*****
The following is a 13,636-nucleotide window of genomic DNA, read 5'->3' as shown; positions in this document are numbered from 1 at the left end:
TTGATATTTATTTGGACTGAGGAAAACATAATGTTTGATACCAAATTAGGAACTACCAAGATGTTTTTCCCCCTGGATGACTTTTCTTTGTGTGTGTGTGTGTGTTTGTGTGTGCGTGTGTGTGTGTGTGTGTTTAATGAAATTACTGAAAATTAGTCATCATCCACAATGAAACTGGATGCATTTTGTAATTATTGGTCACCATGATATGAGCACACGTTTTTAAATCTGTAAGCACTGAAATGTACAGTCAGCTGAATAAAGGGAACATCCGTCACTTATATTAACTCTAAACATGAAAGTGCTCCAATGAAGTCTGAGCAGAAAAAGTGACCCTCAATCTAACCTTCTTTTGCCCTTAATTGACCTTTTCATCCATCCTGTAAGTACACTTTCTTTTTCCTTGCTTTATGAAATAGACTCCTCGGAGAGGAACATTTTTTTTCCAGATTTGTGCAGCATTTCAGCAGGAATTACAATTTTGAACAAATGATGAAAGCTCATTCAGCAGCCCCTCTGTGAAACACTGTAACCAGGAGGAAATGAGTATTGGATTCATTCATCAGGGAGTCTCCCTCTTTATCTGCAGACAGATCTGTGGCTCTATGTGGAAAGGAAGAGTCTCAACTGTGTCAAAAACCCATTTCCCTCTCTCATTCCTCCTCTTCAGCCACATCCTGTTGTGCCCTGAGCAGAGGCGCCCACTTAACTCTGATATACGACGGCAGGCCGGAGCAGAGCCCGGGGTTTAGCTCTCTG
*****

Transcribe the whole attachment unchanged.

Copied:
The following is a 13,636-nucleotide window of genomic DNA, read 5'->3' as shown; positions in this document are numbered from 1 at the left end:
TTGATATTTATTTGGACTGAGGAAAACATAATGTTTGATACCAAATTAGGAACTACCAAGATGTTTTTCCCCCTGGATGACTTTTCTTTGTGTGTGTGTGTGTGTTTGTGTGTGCGTGTGTGTGTGTGTGTGTTTAATGAAATTACTGAAAATTAGTCATCATCCACAATGAAACTGGATGCATTTTGTAATTATTGGTCACCATGATATGAGCACACGTTTTTAAATCTGTAAGCACTGAAATGTACAGTCAGCTGAATAAAGGGAACATCCGTCACTTATATTAACTCTAAACATGAAAGTGCTCCAATGAAGTCTGAGCAGAAAAAGTGACCCTCAATCTAACCTTCTTTTGCCCTTAATTGACCTTTTCATCCATCCTGTAAGTACACTTTCTTTTTCCTTGCTTTATGAAATAGACTCCTCGGAGAGGAACATTTTTTTTCCAGATTTGTGCAGCATTTCAGCAGGAATTACAATTTTGAACAAATGATGAAAGCTCATTCAGCAGCCCCTCTGTGAAACACTGTAACCAGGAGGAAATGAGTATTGGATTCATTCATCAGGGAGTCTCCCTCTTTATCTGCAGACAGATCTGTGGCTCTATGTGGAAAGGAAGAGTCTCAACTGTGTCAAAAACCCATTTCCCTCTCTCATTCCTCCTCTTCAGCCACATCCTGTTGTGCCCTGAGCAGAGGCGCCCACTTAACTCTGATATACGACGGCAGGCCGGAGCAGAGCCCGGGGTTTAGCTCTCTG